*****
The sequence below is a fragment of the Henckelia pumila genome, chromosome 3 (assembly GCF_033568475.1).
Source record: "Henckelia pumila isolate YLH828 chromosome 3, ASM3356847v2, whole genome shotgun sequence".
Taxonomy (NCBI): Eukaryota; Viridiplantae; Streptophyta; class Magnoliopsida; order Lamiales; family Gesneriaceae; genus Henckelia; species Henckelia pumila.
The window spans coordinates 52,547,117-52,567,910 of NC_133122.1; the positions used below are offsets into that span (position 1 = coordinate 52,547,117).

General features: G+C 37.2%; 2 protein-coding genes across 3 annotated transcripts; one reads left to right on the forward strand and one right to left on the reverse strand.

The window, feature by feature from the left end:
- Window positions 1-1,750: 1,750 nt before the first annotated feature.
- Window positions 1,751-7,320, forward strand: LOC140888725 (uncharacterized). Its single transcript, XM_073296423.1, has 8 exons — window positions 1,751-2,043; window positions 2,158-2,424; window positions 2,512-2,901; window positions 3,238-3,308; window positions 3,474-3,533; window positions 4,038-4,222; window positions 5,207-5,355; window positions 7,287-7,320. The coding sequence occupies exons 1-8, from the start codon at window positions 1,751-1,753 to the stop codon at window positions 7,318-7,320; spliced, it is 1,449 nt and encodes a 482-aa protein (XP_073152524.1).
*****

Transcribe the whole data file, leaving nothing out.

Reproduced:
The sequence below is a fragment of the Henckelia pumila genome, chromosome 3 (assembly GCF_033568475.1).
Source record: "Henckelia pumila isolate YLH828 chromosome 3, ASM3356847v2, whole genome shotgun sequence".
Taxonomy (NCBI): Eukaryota; Viridiplantae; Streptophyta; class Magnoliopsida; order Lamiales; family Gesneriaceae; genus Henckelia; species Henckelia pumila.
The window spans coordinates 52,547,117-52,567,910 of NC_133122.1; the positions used below are offsets into that span (position 1 = coordinate 52,547,117).

General features: G+C 37.2%; 2 protein-coding genes across 3 annotated transcripts; one reads left to right on the forward strand and one right to left on the reverse strand.

The window, feature by feature from the left end:
- Window positions 1-1,750: 1,750 nt before the first annotated feature.
- Window positions 1,751-7,320, forward strand: LOC140888725 (uncharacterized). Its single transcript, XM_073296423.1, has 8 exons — window positions 1,751-2,043; window positions 2,158-2,424; window positions 2,512-2,901; window positions 3,238-3,308; window positions 3,474-3,533; window positions 4,038-4,222; window positions 5,207-5,355; window positions 7,287-7,320. The coding sequence occupies exons 1-8, from the start codon at window positions 1,751-1,753 to the stop codon at window positions 7,318-7,320; spliced, it is 1,449 nt and encodes a 482-aa protein (XP_073152524.1).